What is the risk of changing the SID of a Windows computer?

Rick May 21, 2010
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What is the risk of changing the SID of a Windows computer?

  1. Howell Lee
    May 24, 2010 at 7:17 pm

    One possible risk is applications that copy and use the SID in the registry for their operation may fail if you don't change the SID everywhere it exists in your registry. One example is WSUS (Windows Server Update Services)Again, see the article referenced above at http://blogs.technet.com/markrussinovich/archive/2009/11/03/3291024.aspx for more authoritative details. Using Microsoft's SysPrep to change the SID presumably changes all SID references that Microsoft knows about but because MS doesn't know what 3rd party apps are doing, changing the SID on a computer with applications installed entails a risk of an app failing.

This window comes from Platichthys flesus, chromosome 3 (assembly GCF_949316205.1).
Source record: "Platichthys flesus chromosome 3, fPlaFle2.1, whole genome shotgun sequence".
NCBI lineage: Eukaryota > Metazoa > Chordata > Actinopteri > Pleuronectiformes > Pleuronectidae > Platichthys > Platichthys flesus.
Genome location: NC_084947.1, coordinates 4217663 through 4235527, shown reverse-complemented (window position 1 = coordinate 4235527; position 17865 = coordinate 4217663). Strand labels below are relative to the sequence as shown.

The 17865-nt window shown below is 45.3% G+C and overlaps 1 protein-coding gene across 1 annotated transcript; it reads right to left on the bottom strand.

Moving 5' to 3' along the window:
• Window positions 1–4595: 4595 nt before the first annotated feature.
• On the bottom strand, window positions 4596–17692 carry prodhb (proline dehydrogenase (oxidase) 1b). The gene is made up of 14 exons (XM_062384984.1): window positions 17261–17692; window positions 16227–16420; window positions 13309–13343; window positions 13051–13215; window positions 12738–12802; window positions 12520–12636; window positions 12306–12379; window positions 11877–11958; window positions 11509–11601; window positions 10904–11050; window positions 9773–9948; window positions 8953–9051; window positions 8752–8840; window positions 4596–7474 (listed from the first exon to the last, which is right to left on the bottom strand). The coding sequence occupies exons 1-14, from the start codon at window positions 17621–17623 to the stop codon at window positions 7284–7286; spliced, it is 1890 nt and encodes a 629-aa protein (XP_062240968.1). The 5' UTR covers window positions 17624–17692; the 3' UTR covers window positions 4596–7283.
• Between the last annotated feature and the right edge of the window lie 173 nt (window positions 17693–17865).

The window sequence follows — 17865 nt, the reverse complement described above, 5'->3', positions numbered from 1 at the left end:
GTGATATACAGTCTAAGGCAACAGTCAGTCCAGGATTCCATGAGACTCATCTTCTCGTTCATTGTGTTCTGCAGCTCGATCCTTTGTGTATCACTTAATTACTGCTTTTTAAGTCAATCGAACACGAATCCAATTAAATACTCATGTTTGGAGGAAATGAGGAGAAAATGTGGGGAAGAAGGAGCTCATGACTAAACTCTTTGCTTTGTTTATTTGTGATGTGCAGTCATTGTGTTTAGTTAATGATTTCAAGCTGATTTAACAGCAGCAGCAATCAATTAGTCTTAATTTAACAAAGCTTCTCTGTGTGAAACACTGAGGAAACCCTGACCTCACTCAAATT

2. Steve Campbell
    May 22, 2010 at 9:16 pm

    Maybe this article will be of some use to you as well, pertaining to the reason for and how to accomplish this:


  3. Saikat Basu
    May 22, 2010 at 6:44 am

    Haven't ever done it myself, so won't be able to comment on the risks. But is your computer a standalone machine or is it a part of a workgroup? With the same SIDs in a workgroup, access permissions to specific computers could go for a toss. The best article on the subject happens to be from a Microsoft engineer. He does say that "neither he, or the windows security team could think of any situation where duplicate SIDs could cause any problems at all, against commonly accepted wisdom."There's also this Wiki on security identifiers.